Winnipeg Free Press - PRINT EDITION

A balancing act

  • Print

It's an economic game plan that counts on ordinary Manitobans to pay more to get their nails done, drive their cars and insure their homes in order to slay the provincial deficit by 2014.

It's a budget that banks on a handful of tax and fee increases to raise another $200 million in revenue.

At the same time, Stan Struthers' first budget as finance minister tightens the provincial purse-strings except for key front-line services such as health, education and family services.

"We understand that if we're going to get back into balance in 2014, then we need to bend that expenditure curve downward," Struthers said. "It needs to come down to the level that where revenues are and we need to work on bringing revenues up."

 

FILL 'ER UP

 

The provincial take on gas taxes has been frozen at 11.5 cents a litre for 20 years. By bringing it up to 14 cents on May 1 -- and adding a three-cent tax on purple (farm) gas for the first time -- that will add $50 million in new revenue.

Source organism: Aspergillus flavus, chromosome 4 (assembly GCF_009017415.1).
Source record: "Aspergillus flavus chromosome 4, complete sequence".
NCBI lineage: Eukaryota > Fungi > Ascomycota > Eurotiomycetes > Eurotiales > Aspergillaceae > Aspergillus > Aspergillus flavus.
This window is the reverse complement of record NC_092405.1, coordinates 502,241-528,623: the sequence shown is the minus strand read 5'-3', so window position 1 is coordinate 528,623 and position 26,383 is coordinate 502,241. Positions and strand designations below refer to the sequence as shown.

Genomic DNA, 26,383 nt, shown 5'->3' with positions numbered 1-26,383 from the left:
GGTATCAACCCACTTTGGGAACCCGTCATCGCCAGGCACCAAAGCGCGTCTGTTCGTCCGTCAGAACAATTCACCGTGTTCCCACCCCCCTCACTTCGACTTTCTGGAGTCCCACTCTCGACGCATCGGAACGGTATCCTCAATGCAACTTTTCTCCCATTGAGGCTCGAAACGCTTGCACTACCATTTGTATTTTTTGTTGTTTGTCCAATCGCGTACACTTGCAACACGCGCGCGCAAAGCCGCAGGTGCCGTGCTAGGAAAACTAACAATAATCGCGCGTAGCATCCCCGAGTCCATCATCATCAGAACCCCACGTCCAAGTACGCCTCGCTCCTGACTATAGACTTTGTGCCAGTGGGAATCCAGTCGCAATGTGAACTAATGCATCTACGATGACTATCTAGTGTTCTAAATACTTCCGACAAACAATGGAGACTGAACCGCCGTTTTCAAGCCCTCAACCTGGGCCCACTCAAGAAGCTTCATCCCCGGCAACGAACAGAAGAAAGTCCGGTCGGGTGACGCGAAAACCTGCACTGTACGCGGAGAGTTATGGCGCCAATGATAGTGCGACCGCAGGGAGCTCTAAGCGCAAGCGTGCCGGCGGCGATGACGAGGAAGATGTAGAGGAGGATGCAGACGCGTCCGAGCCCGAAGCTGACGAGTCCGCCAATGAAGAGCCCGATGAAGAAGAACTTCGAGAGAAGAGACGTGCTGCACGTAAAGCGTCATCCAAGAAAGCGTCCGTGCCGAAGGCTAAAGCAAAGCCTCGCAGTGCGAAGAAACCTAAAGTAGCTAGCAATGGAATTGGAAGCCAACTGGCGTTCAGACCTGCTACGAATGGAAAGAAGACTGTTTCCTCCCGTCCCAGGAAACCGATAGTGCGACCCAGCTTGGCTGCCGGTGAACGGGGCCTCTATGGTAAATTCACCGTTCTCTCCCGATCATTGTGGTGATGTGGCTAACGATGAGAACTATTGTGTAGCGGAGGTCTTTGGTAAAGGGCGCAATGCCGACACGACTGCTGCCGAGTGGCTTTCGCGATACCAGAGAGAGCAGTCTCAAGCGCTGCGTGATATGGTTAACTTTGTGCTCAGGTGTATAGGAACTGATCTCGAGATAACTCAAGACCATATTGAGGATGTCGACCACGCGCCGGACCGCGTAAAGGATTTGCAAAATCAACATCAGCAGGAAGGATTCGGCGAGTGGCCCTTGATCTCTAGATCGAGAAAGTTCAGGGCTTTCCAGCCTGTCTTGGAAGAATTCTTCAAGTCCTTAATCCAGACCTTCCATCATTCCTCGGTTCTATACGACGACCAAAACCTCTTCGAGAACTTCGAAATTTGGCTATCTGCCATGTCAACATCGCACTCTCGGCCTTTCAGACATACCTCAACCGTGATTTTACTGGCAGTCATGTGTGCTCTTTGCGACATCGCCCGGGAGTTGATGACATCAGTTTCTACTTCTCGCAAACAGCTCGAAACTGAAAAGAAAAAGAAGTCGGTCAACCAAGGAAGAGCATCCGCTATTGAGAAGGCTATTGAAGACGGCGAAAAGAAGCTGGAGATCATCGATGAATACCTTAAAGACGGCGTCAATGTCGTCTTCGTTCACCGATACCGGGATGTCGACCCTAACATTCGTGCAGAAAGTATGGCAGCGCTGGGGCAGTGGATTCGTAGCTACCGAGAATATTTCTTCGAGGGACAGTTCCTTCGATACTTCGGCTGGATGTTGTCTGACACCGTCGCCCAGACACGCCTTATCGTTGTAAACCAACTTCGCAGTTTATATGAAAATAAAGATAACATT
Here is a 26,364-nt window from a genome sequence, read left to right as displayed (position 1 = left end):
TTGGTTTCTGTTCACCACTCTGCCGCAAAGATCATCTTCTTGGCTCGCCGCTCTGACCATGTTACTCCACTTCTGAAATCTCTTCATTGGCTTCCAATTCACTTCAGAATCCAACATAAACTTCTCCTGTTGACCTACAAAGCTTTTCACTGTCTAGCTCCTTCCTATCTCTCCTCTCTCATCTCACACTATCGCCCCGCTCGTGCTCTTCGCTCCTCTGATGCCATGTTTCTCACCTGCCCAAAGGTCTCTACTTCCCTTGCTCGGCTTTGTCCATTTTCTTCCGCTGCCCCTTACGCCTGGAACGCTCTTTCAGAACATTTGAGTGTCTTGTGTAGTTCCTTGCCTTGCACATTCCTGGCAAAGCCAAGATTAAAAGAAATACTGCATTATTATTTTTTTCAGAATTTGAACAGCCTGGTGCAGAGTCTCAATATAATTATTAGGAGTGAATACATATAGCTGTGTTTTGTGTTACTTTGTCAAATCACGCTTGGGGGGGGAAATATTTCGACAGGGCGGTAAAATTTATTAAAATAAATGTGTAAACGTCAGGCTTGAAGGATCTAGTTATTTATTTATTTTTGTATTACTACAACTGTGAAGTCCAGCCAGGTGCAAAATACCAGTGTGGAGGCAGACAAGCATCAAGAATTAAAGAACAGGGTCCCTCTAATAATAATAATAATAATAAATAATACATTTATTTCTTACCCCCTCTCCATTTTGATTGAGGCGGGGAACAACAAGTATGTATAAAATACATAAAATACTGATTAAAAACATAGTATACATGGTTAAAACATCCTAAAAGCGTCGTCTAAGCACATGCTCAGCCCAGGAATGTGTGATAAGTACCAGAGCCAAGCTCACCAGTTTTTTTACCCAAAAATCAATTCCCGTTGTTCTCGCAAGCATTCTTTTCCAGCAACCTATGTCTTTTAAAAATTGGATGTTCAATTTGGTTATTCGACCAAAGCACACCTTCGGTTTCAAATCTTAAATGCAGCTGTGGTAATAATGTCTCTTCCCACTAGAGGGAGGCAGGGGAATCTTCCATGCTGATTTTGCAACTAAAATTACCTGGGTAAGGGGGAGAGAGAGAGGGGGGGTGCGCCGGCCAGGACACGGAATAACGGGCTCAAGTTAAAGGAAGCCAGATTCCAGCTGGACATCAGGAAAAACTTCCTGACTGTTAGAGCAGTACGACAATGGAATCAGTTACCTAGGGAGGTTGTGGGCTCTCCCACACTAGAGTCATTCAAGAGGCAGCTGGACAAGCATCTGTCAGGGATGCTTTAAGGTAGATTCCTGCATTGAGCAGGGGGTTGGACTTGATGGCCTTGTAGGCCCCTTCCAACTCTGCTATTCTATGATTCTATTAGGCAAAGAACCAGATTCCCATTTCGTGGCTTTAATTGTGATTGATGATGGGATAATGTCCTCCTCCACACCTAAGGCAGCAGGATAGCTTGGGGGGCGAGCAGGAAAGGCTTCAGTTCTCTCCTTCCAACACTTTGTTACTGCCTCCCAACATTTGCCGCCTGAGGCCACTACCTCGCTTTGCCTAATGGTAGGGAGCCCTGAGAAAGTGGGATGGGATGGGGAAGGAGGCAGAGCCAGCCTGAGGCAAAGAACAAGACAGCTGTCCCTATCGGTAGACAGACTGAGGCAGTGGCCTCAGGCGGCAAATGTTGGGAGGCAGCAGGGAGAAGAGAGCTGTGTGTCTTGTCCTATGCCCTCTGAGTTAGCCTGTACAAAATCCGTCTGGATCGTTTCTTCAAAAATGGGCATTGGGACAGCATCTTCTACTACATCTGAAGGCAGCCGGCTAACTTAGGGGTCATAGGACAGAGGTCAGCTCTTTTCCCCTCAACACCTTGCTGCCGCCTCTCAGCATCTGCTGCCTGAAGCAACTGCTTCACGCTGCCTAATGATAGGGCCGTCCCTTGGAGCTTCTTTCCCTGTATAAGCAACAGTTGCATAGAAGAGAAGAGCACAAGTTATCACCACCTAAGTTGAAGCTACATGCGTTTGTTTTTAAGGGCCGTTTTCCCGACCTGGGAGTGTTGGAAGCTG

Struthers said money will go to fixing flood-damaged bridges and roads and, in the longer term, be dedicated to upgrading the province's other roads and highways.

"Every penny of this new revenue will be put back into infrastructure, guaranteed by law," he said.

Plus, on renewal of their vehicle registration, Manitobans will pay $35 more to keep their cars, trucks and trailers on the road, likely by July 1.

The new money from this, estimated to be about $16 million a year, will also go toward infrastructure, Struthers said.

Having paid more to gas up your car and license it, the hit to your bottom line won't stop when you get to the spa or the tattoo parlour.

In other words, this budget broadens the provincial sales-tax net. So that trip to the spa, fancy manicure or haircuts that cost more than $50 or tattoos and body piercings will all be subject to the seven per cent provincial sales tax.